The judging parameters for solo piping have traditionally been less regulated than those for pipe bands. (There has never been any formal criteria for solo drumming either.)
Nevertheless there are grounds for arguing that the skill requirements for adjudicating solo piping and drumming are much the same as for bands.
By Alistair Aitken OBE,
former RSPBA Adjudicator
With bands, these basic requirements and abilities should apply to every adjudicator, irrespective of discipline, piping, drumming or ensemble.
Some requirements overlap with those of being a good player; some are quite different in terms personal capability and subsequent credibility as a judge.
It is absolutely essential that all adjudicators have the ability to:
- Analyse multiple types of technical and musical performance consistently and accurately.
- Place performances in an order of preference accurately, using consistent parameters.
- Communicate constructively and legibly in a written critique and provide legitimate advice.
- Complete official forms/placings/results accurately and efficiently.
- Recognise different types/styles of performance irrespective of personal preference.
- Operate professionally, confidently, confidentially, credibly and fairly.
Preferable requirements for all those aspiring to judge may be summed up as follows:
- A proven track record of competitive playing at a high level (i.e. a respected prize winning solo player or successful pipe band playing experience ideally at RSPBA Grade 2 at least). Although perhaps not absolutely essential, the former level of playing inevitably will be a factor in achieving credibility as an adjudicator. Applicants should also have a recognised track record of teaching piping or pipe band drumming (ideally learners of all ages) so that they fully understand the fundamentals they should be assessing as adjudicators.
- Knowledge of musical theory and notation to a high level, in particular its relationship to piping and/or pipe band drumming (normally a qualification equivalent at least to Higher National Diploma (HND) SCQF Level 8 in the Scottish education system).
- A detailed understanding of pipe bands and of how they are formed, their players developed, tunes selected and instruments tuned collectively; and including historical and current developments. In my view this knowledge and experience is as important as having a high level performance-based piping or drumming qualification.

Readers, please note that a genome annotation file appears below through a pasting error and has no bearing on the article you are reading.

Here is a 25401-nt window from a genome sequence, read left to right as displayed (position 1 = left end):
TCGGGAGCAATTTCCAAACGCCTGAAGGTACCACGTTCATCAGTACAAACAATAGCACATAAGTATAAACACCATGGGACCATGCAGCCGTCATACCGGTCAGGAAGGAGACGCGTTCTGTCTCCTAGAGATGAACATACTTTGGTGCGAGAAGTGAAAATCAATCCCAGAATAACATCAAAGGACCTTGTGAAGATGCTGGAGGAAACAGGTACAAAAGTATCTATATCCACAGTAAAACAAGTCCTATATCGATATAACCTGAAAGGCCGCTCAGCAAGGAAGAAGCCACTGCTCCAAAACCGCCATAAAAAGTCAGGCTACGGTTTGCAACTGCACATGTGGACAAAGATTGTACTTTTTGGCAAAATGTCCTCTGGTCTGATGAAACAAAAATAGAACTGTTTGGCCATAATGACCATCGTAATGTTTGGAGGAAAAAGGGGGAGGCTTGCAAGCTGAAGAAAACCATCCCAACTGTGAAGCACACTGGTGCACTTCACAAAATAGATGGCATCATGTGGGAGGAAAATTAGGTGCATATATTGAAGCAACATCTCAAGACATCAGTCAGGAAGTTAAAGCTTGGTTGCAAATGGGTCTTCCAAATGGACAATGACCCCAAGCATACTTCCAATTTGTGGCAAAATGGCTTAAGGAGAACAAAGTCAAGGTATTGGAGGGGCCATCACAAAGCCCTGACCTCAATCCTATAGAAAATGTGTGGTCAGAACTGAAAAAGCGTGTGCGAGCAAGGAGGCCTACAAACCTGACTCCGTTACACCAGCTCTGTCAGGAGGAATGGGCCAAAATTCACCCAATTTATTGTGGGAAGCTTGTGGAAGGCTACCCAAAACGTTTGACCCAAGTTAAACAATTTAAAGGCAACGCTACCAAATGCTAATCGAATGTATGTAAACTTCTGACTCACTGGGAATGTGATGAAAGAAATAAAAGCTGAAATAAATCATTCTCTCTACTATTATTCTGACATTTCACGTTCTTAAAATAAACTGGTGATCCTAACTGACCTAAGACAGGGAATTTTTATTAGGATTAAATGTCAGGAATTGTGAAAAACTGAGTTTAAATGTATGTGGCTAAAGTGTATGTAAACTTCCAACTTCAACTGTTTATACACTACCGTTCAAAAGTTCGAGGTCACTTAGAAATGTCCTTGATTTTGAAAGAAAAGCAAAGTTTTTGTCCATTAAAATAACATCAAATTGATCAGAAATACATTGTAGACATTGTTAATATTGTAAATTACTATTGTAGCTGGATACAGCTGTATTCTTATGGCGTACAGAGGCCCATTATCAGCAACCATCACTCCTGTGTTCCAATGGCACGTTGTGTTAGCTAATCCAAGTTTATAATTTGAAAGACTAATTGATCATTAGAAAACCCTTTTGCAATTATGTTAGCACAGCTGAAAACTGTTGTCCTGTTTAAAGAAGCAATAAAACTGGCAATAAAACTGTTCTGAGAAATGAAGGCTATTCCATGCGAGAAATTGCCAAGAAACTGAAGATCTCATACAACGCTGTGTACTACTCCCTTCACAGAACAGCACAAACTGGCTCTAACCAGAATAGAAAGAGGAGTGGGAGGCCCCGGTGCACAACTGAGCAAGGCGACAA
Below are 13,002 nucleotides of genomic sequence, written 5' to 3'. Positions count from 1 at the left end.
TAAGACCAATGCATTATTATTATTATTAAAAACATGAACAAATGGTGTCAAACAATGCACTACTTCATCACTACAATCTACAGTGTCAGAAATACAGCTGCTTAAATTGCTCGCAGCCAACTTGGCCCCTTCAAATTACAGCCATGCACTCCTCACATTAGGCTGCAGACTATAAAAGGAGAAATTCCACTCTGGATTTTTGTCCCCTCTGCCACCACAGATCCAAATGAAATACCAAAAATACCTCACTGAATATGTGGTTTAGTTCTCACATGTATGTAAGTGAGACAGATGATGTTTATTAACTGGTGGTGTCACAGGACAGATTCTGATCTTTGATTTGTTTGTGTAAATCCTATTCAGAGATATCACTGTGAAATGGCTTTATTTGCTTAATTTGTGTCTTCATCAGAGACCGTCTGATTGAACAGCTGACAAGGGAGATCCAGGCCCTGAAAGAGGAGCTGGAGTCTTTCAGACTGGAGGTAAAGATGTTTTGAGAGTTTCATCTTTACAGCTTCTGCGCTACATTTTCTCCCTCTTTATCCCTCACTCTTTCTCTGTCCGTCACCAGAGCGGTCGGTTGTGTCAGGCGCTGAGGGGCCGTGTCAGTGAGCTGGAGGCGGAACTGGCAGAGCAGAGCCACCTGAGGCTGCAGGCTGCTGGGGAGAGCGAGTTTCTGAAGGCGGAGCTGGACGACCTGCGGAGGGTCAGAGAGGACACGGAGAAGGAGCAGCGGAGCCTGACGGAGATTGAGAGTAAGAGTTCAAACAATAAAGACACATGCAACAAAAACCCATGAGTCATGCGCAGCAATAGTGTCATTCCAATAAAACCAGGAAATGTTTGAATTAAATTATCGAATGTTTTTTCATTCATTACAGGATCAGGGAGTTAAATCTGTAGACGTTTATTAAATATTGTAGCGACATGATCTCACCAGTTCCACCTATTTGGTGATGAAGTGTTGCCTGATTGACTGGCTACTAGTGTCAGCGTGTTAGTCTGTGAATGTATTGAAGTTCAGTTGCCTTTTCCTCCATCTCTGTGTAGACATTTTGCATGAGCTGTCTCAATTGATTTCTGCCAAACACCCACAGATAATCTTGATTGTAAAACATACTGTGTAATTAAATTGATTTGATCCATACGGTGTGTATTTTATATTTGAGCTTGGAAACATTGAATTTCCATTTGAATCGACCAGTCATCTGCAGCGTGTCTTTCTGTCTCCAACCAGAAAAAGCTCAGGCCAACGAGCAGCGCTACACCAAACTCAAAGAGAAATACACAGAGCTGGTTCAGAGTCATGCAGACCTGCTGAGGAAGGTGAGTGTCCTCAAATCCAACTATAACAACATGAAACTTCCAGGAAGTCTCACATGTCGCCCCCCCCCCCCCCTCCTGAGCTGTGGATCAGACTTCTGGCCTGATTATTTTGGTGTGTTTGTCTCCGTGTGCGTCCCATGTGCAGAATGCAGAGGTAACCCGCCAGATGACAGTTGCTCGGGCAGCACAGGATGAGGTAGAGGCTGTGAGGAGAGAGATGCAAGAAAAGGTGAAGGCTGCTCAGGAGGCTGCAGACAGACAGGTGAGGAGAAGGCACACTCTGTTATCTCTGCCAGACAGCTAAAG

- Confirmation of a reputation for fairness, good conduct, integrity, impartiality and reliability, by credible referees.
- Good health and fitness. Pipe band adjudication can be a demanding process in terms of mental pressure as well as coping with long periods of listening, walking and standing, often in variable weather. Solo piping requires long hours of concentration sometimes on a games field.
- An acceptance of the need for continuing skills development. Effective adjudication requires comprehensive initial training and inherent skills, but systematic continuous development and regular ongoing operational experience are also essential. Judging can only be improved through regular experience.
- Public speaking skills and a willingness to talk to competitors and fellow judges.
I would emphasise that what I have outlined is merely my attempt to explore the differences between playing, teaching and adjudicating. I readily admit that my views on adjudication are influenced significantly by my previous involvement with RSPBA adjudicator training.
I am sure some people may disagree with what I write; there is such a variety of different ways of teaching and adjudicating.
I am also very conscious that there are individuals in local communities, not well known and some in their elder years, who, despite no formal qualification, have proved to be excellent teachers of piping and pipe band drumming.
There may be similar individuals who would make good adjudicators; but adjudication is rather different to teaching.
Most pipe band associations set specific entry and training requirements for band and solo adjudicators. As already stated, there is no doubt that adjudication skills need to be developed and maintained. This can only be achieved through the regularly undertaking the role. The same must also apply to teachers
- Read the first instalment of this article here. It was inspired by a piece written by D/M J Catherwood for ‘Piping and Dancing’ magazine some 70 years ago. Read it here
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